VT and UGA Team Up to Develop Materials That Trap COVID-19

From left to right: Michael Schulz from Virginia Tech, Maren Roman from Virginia Tech, and Robert Woods from University of Georgia. Photos courtesy of Virginia Tech.

Researchers at Virginia Tech (VT) (Blacksburg, Virginia, USA) and the University of Georgia (UGA) (Athens, Georgia, USA) are collaborating on a project to develop virus-trapping gels and surfaces that can contain carbohydrate-based polymers such as heparin. This project stems from the discovery that patients who are administered heparin, a widely used anticoagulant, had a lower risk of dying from the novel coronavirus (COVID-19).

Scientists have also recently learned that SARS-CoV-2, the virus that causes COVID-19, binds to a type of carbohydrate-based polymer called glycosaminoglycan (GAG). Knowing that SARS-CoV-2 passes through a large number of carbohydrate-based molecules in our body is a key insight, according to Maren Roman, associate professor of sustainable biomaterials in VT’s College of Natural Resources and Environment. “If we can determine which carbohydrates or carbohydrate chains the virus binds to, we can develop materials that work like a fly trap and capture virus particles before they get into our bodies,” Roman says.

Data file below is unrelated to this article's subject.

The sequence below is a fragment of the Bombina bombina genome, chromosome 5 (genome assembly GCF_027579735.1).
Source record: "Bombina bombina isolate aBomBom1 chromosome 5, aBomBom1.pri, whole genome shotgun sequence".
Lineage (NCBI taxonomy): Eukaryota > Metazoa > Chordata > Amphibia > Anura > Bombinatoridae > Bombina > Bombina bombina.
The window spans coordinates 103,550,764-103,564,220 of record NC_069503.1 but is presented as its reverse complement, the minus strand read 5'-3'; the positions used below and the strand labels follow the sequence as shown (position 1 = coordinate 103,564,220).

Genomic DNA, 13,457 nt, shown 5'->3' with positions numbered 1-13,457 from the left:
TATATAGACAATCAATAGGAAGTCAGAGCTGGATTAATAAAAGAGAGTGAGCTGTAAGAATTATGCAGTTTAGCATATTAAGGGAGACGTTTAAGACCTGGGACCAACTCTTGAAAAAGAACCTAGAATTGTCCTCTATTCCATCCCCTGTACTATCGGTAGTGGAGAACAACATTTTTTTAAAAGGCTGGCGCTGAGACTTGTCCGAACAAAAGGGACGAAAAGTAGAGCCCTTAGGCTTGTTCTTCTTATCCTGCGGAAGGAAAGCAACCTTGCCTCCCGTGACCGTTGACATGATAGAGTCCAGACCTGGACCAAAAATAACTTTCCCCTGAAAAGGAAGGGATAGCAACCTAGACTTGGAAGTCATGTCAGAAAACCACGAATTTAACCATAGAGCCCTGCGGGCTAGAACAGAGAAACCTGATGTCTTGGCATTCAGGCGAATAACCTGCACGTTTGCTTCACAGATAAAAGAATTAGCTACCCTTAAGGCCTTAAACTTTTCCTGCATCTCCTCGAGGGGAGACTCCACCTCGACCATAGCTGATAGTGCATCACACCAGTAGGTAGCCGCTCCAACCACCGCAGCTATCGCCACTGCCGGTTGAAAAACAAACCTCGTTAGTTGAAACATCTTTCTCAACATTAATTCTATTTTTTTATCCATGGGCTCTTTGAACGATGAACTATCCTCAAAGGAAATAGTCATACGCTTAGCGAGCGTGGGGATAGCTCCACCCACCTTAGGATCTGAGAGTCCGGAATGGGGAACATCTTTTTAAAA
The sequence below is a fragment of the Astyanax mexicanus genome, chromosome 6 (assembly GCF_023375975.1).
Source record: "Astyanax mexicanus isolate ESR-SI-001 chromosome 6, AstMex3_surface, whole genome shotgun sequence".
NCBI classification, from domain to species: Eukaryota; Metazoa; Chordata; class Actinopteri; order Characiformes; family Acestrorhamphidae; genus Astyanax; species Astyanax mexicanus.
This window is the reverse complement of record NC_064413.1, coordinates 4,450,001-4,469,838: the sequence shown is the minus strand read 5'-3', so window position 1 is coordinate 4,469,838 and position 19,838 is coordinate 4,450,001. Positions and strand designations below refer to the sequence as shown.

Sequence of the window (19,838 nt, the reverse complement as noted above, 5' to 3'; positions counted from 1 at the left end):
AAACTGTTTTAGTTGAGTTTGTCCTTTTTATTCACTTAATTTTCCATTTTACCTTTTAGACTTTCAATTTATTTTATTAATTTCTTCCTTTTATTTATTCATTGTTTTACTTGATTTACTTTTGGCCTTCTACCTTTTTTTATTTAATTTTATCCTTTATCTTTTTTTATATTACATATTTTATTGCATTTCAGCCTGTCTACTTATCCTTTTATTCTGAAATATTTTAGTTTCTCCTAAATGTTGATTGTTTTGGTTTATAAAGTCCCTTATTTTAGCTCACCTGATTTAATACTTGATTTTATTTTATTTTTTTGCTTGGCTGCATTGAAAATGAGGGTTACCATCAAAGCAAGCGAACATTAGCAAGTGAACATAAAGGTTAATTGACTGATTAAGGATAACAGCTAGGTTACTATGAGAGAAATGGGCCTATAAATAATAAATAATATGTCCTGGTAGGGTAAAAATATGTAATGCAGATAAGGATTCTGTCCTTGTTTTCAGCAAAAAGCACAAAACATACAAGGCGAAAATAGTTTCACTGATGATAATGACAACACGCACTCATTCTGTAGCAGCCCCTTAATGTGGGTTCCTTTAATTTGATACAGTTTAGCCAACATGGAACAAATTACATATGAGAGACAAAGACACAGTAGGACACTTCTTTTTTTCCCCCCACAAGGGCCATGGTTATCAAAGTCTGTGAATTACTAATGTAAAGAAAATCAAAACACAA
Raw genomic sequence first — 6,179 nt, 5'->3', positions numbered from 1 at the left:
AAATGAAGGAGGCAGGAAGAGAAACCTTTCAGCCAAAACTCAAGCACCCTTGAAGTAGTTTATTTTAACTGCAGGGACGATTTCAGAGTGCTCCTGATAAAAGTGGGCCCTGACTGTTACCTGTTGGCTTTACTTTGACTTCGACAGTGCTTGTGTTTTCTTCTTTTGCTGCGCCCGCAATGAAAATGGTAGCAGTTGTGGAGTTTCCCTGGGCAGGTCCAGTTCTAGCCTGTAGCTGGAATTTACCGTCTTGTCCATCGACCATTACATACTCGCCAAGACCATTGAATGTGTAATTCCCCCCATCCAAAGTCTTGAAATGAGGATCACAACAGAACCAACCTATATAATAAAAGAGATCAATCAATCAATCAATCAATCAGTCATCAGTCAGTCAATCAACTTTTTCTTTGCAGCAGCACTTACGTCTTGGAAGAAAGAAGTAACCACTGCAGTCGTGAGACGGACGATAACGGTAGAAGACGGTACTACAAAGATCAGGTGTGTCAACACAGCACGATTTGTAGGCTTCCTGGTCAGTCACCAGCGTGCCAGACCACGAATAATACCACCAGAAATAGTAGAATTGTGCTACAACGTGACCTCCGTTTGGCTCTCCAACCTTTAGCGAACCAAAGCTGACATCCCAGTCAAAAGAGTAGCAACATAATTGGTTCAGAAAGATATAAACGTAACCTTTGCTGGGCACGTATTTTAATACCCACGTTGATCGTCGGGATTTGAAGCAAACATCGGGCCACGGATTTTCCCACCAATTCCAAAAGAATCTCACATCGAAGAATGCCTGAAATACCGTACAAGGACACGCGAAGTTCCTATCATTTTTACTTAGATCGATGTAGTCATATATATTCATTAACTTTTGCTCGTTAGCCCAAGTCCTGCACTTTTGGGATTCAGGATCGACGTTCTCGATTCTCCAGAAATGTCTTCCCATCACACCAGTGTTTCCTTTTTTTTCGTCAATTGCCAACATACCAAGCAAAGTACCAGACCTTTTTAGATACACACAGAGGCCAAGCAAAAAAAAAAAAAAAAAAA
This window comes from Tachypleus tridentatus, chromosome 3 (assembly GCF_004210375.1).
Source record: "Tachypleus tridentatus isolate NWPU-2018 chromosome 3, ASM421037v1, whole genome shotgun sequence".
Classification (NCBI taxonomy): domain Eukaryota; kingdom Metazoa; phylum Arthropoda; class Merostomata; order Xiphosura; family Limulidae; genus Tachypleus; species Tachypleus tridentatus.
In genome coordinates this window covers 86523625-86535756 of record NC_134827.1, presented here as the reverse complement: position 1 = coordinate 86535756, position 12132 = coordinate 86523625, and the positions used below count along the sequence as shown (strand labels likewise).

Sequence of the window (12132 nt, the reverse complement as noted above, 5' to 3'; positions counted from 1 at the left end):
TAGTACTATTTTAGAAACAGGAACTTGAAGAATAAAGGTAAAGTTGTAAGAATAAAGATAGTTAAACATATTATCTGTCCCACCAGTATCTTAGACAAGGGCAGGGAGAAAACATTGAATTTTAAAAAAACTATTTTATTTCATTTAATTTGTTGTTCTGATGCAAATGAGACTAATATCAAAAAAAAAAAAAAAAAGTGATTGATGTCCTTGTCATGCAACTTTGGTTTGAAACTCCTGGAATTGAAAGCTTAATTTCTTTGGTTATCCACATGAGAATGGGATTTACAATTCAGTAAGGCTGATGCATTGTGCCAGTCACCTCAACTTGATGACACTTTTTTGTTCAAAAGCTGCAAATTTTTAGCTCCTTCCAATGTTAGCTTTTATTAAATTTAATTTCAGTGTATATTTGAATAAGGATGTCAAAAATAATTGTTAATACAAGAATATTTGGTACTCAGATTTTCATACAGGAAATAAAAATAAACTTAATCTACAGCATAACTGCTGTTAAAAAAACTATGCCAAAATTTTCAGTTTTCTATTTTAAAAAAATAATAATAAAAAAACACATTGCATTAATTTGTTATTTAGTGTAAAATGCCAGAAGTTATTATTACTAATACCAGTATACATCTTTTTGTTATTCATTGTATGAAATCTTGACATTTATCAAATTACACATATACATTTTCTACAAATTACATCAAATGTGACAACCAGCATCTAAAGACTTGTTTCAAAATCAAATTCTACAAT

The joint research relies on the use of cutting-edge computational tools to determine which carbohydrate molecules bind most strongly to SARS-CoV-2, explains Robert Woods, professor of biochemistry, molecular biology, and chemistry at the University of Georgia’s Complex Carbohydrate Research Center. “This work is a natural extension of our prior work on the virus, which has given us detailed computer models of one of its surface proteins, namely the Spike protein,” says Woods. “This protein is responsible for the virus’s ability to enter cells and its tendency to bind to carbohydrates.”

“Once we know exactly which carbohydrates the virus binds to, we will synthesize materials that contain these carbohydrates on a tether,” adds Michael Schulz, assistant professor of chemistry in VT’s College of Science. “We hypothesize that these materials can filter out virus particles from liquids and possibly even air streams.”

The research is supported by a $200,000 National Science Foundation (NSF) RAPID COVID-19 grant, with contributions from NSF’s Division of Materials Research and it’ Division of Molecular and Cellular Biosciences.

“Our ability to successfully stop this pandemic depends on researchers from different fields and even institutions joining forces and collaborating.” Roman says. “Only together will we figure this virus out.”

Source: Virginia Tech Daily, https://vtnews.vt.edu.